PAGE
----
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Ménopause et chute de cheveux.

Menopause and hair loss: what's the connection?

At the time of menopause, a woman experiences a decrease in hormone production. Indeed, the life cycle of hair is highly sensitive to any hormonal variations, which can consequently affect the quality and growth of hair. However, is this link well established? Let's clarify this in this article.

Summary
Published January 31, 2024, by Manon, Head of Scientific Communication — 5 min read

Does menopause promote hair loss?

The menopause is the stage in a woman's life when her menstrual cycles permanently cease, typically occurring around the age of 50. During this time, the body experiences a hormonal imbalance with a decrease in the levels of oestrogen and progesterone which usually protect the hair, and an increase in the levels of androgen, naturally occurring hormones in the human body that are responsible for the development of male characteristics. The primary source of oestrogen after menopause comes from the conversion of adrenal androgen into oestrogen by the enzyme aromatase in peripheral tissues. This hormonal fluctuation is often cited as a cause of hair loss in some women.

Scientific studies assert that oestrogens contribute to hair growth. Indeed, these hormones are believed to prolong the anagen phase although their mechanism of action remains largely unknown. However, with the decrease in oestrogen levels, the anagen phase is no longer extended. Furthermore, the relative increase in androgen levels leads to an acceleration of the hair cycle and the renewal capacity of hair follicles prematurely exhausts. This acceleration of the hair cycle is due to testosterone, an androgen hormone, which secretes dihydrotestosterone (DHT). The latter is known to shorten the anagen phase (growth phase) and increase the telogen phase (shedding phase) although its mode of action is not yet clear. The hair will become thinner and then fall out. It is important to note that the hormonal variations encountered during menopause are unique to each woman, which explains why some of them will not experience this problem of hair loss.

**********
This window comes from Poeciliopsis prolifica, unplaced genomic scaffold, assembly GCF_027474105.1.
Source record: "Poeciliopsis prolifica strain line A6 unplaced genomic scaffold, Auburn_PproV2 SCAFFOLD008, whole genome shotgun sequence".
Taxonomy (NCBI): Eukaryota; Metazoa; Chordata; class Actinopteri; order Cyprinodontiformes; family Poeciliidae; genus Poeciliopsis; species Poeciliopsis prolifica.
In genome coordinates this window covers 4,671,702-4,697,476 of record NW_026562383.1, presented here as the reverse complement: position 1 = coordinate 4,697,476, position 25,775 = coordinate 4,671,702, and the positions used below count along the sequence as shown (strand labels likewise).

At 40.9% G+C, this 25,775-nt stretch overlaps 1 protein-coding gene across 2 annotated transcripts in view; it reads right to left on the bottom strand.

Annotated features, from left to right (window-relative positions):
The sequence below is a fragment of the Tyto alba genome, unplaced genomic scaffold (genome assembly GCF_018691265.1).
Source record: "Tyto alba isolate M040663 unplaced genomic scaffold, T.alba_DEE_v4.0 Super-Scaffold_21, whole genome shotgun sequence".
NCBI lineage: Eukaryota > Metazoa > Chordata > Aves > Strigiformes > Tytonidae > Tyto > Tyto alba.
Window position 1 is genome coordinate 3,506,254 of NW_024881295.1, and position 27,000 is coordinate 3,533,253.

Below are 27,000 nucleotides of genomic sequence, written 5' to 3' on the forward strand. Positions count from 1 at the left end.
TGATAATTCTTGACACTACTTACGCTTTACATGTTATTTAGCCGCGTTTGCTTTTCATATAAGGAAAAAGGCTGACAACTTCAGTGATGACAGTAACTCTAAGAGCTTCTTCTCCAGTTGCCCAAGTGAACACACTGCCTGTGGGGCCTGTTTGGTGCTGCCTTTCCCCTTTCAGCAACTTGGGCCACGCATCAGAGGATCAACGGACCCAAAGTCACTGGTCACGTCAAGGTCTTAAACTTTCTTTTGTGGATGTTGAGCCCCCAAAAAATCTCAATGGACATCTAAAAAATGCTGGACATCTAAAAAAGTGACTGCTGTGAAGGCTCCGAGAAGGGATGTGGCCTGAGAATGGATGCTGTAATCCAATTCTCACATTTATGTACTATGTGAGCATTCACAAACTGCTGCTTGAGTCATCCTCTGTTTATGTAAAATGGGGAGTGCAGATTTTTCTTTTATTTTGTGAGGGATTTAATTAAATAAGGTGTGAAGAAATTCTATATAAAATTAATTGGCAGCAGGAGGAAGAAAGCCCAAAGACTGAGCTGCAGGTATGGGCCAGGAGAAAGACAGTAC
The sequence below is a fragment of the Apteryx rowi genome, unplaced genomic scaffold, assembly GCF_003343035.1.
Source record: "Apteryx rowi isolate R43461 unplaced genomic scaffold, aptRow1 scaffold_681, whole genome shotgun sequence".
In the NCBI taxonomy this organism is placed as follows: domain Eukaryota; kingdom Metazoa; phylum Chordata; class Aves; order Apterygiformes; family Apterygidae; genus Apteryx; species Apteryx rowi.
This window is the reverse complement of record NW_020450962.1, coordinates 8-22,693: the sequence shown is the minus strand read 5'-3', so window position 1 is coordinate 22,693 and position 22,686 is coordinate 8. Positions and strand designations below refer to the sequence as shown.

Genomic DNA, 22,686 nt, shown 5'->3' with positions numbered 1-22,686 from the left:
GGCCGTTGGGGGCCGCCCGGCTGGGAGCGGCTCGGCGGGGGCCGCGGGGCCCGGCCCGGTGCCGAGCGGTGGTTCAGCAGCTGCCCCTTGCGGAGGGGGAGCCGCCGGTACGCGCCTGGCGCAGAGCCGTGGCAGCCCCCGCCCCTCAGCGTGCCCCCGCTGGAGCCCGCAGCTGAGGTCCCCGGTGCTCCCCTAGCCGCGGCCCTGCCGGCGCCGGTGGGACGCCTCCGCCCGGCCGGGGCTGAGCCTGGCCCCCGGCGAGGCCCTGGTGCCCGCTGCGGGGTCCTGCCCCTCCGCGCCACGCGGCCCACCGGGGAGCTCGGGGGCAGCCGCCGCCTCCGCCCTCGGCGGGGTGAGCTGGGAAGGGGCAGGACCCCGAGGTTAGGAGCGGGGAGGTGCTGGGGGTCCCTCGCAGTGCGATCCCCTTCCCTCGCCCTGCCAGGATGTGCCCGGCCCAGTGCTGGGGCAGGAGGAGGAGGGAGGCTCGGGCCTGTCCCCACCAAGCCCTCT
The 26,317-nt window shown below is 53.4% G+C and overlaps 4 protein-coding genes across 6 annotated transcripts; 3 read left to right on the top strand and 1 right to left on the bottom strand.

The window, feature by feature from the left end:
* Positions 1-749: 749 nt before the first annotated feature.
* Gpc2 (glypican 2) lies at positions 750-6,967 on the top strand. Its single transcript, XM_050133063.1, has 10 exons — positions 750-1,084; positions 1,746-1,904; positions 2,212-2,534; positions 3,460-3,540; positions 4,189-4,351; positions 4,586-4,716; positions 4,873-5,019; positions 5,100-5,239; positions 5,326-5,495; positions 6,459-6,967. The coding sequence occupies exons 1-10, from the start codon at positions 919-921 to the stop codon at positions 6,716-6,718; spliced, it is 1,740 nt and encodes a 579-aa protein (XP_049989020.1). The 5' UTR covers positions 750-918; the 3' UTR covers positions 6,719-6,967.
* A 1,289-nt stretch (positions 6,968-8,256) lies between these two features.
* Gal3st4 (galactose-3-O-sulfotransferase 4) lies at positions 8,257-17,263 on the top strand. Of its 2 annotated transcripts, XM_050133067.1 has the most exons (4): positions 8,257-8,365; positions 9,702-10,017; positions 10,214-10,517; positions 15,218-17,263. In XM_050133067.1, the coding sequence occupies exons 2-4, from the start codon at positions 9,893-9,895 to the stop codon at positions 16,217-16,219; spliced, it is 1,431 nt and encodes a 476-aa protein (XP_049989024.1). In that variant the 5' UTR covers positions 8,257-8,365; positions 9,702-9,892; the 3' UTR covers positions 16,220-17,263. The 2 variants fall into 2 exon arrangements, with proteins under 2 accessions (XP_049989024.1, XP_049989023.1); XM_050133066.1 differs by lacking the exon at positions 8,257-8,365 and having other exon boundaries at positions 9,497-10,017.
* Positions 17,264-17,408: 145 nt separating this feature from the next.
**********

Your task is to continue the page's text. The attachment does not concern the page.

It is estimated that two-thirds of menopausal women experience hair loss. This hair loss observed during menopause can be linked to genetic factors or external factors such as nutritional deficiencies, or stress.

How to limit hair loss during menopause?

It is possible to limit hair loss during menopause through the use of certain hair care treatments (shampoo, ampoules, etc.) that are anti-hair loss, which help to reduce hair fall.

You can also use densifying treatments such as our scalp treatment. It is effective for both chronic and occasional hair loss. The pea peptides (INCI: Pisum Sativum (Pea) Peptide) stimulate the dermal papillae and extend the life cycle of the hair. Ginger extract (INCI: Zingiber Officinale (Ginger) Root Extract) is known for its anti-hair loss properties.

Incorporate biotin and iron into your diet. These compounds promote hair growth and enhance its vitality. Iron can be found in meat, fish, seafood, etc. Biotin, on the other hand, is primarily found in egg yolks, mushrooms, beans or lentils. It is also possible to take them as dietary supplements during menopause.

Sources

  • YIP L. & al. Role of genetics and sex steroid hormones in male androgenetic alopecia and female pattern hair loss: An update of what we now know. Australasian Journal of Dermatology (2011).

  • MIRMIRANI P. Hormonal changes in menopause: do they contribute to a ‘midlife hair crisis’ in women? British Journal of Dermatology (2011).

  • BLUME-PEYTAVI U. & al. Skin academy: Hair, skin, hormones and menopause – current status/knowledge on the management of hair disorders in menopausal women. The European Journal of Dermatology (2012).

  • MIRMIRANI P. Managing hair loss in midlife women. Maturitas (2012).

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